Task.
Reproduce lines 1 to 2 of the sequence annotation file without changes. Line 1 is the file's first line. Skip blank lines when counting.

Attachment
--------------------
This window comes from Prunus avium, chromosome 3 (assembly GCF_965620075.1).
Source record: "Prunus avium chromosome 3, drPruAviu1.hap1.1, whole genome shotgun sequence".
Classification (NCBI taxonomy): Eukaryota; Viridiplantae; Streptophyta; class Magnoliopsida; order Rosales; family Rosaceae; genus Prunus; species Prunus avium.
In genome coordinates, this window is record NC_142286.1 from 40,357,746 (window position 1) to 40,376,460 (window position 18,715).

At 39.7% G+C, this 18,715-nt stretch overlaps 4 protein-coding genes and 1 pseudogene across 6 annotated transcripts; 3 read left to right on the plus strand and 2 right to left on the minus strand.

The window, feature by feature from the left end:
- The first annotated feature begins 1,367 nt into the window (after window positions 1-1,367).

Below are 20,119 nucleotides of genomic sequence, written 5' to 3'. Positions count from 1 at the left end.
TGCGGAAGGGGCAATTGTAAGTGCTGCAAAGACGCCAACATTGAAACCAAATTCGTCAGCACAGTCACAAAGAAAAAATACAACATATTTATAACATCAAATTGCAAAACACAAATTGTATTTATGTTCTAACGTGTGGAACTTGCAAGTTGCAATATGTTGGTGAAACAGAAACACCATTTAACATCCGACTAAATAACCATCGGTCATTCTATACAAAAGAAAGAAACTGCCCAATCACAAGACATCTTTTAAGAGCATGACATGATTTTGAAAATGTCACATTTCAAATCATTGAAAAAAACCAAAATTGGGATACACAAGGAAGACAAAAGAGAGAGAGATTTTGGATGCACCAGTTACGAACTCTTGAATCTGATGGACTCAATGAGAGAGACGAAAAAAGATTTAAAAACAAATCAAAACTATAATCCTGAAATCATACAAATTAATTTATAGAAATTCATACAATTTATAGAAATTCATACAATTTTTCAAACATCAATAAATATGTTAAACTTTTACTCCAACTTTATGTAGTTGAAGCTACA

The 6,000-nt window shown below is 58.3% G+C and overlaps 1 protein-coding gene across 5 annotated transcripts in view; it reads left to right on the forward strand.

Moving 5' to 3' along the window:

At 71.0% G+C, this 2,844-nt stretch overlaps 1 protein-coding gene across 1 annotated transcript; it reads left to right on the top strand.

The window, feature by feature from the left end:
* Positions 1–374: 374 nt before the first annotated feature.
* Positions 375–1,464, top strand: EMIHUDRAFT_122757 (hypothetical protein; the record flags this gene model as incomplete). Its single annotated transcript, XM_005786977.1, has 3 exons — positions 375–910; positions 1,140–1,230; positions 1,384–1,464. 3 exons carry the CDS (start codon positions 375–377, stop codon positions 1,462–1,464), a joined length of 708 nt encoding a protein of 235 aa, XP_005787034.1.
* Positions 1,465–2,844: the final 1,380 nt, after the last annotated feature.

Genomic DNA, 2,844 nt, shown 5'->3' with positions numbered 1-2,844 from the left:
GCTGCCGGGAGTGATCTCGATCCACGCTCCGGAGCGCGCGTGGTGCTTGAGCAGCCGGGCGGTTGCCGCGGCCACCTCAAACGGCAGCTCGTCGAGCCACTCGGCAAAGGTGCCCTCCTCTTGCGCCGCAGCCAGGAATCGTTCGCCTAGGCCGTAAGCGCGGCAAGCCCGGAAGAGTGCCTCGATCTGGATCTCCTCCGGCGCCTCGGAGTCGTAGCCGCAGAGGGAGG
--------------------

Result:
This window comes from Prunus avium, chromosome 3 (assembly GCF_965620075.1).
Source record: "Prunus avium chromosome 3, drPruAviu1.hap1.1, whole genome shotgun sequence".